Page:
The sharp and stimulating analyses Walcott offers of Hemingway, Frost, Naipaul, and Joseph Brodsky are too complex to summarize briefly here, but they are worth investigating. This book makes no claim to systematic “coverage” or an overarching thesis, but its overriding obsession with the place of the provincial in the world gives it coherence. When Walcott writes of Naipaul that “the provincial, the colonial, can never civilize himself beyond his province,” he speaks for himself as well. Given Walcott's sophistication, his literary friendships, and his worldwide connections, the claim may seem a bit disingenuous. Yet beneath it lies, I think, a fierce and admirable effort not to be “civilized” entirely away from his colonial past, not to suffer the “absorption into what is envied” that he sees as Naipaul's fate. Walcott's Nobel lecture muses on persistence and transformation within the polyglot island culture, in a passage that might serve as a manifesto for his own work and that of many others in our polyglot age:
Break a vase, and the love that reassembles the fragments is stronger than that love which took its symmetry for granted when it was whole. The glue that fits the pieces is the sealing of its original shape. It is such a love that reassembles our African and Asiatic fragments, the cracked heirlooms whose restoration shows its white scars. This gathering of broken pieces is the care and pain of the Antilles. … Antillean art is this restoration of our shattered histories, our shards of vocabulary, our archipelago becoming a synonym for pieces broken off from the original continent. …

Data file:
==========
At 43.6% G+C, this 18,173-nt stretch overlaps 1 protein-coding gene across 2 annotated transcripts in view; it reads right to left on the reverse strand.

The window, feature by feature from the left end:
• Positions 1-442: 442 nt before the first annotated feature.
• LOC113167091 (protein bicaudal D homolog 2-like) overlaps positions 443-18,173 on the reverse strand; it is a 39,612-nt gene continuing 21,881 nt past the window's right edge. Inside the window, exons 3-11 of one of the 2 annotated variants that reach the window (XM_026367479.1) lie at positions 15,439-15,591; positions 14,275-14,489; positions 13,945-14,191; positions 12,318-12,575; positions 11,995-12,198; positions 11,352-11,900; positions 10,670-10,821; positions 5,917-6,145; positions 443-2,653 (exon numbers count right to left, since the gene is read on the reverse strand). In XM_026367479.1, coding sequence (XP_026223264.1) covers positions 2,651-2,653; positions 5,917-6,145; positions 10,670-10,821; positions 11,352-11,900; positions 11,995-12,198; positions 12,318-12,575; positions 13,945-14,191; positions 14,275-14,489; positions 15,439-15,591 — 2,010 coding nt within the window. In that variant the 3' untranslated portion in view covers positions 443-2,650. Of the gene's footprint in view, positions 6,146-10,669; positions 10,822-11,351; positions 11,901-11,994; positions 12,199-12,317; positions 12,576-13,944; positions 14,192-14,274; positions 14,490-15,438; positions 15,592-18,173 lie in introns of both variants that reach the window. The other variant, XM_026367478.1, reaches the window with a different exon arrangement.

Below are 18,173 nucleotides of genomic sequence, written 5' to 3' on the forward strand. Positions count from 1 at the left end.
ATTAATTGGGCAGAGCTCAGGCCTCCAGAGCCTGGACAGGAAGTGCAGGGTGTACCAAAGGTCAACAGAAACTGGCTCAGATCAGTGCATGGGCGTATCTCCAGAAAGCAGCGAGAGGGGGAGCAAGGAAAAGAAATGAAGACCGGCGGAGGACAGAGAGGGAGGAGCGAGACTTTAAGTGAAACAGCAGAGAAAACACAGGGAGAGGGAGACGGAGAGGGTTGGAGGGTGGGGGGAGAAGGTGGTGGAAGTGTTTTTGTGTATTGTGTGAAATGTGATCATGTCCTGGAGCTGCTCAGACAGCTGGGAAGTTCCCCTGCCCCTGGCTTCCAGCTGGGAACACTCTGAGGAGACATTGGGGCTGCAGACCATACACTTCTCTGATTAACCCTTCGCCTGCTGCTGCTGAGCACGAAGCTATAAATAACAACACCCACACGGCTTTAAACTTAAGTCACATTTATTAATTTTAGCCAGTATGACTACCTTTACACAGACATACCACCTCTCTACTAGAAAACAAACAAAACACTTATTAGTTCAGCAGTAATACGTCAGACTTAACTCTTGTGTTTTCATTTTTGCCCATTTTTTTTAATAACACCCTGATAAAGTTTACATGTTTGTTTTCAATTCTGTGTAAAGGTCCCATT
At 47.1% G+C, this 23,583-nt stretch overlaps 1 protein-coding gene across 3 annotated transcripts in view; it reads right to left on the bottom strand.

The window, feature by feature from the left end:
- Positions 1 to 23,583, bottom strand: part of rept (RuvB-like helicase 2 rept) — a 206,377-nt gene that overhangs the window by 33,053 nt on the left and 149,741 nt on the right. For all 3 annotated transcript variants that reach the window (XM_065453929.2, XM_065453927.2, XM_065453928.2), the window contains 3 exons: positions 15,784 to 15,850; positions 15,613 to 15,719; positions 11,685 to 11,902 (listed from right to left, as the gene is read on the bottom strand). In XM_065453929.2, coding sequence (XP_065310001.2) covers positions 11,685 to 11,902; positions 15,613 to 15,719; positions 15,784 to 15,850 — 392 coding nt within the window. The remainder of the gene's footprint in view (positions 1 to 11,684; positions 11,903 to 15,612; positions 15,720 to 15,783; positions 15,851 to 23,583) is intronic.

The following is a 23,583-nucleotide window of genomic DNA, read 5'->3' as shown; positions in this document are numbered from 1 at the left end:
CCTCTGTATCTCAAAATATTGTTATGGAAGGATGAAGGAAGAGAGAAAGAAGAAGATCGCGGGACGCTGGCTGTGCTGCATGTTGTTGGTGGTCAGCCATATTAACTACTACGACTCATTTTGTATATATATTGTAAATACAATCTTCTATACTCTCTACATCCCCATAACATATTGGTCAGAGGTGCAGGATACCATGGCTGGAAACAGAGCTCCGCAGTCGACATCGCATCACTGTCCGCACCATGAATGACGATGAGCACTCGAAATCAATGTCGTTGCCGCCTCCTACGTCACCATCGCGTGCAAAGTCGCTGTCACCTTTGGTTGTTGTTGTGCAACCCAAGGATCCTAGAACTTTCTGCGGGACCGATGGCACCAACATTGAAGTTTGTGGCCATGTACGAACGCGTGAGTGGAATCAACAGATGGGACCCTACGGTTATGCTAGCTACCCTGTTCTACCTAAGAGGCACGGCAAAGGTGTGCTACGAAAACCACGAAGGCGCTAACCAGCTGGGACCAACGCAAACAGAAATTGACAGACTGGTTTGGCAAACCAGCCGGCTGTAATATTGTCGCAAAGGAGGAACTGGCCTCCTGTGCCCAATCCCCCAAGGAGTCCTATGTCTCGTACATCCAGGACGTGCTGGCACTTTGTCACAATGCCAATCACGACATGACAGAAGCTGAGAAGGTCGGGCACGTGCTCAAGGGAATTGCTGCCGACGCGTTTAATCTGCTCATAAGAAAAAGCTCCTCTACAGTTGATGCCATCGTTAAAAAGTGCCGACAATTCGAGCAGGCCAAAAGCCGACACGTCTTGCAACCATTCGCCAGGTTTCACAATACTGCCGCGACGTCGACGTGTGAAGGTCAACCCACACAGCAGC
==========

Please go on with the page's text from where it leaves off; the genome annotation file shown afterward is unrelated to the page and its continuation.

Biologists use the term “microenvironments” to describe the significant variations within what may seem a single landscape. The north and south sides of a boulder, for example, may have very different levels of temperature, sunshine, even rainfall, and therefore may support far different sets of flora and fauna. Careful, precise attention is needed even to notice, much less to understand, such small but crucial realities.
The same is true, I would suggest, within human lives. The work of poets and writers is largely devoted to portraying such microenvironments with the greatest possible depth, passion, and exactness. Such work often reveals the counterintuitive contraries that run within our stereotypes and habitual sets: the compensations of apparent privation, the costs of privilege, the importance to lives and careers of specific events, people, and relationships. The mark of the true writer is to scant neither the truth within the stereotypes nor that within the contraries, but somehow to bring them all to us. This is no mere dualism, but a continuum of many forces and levels of reality—geographic, financial, sexual, familial. To define a position, to know one's true place in the world, is never an easy thing. But from it all else follows.
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SOURCE: Kitchen, Judith. “In Pursuit of Elegance.” Georgia Review 54, no. 1 (spring 2000): 763–80.
[In the following excerpt, Kitchen praises Walcott's elegance in Tiepolo's Hound, but finds the volume overly analytical and academic.]
Bertolucci called me when I was about to start shooting, and he said, “Have you learned that everything is form and form is emptiness?” No, I'm always the last to know.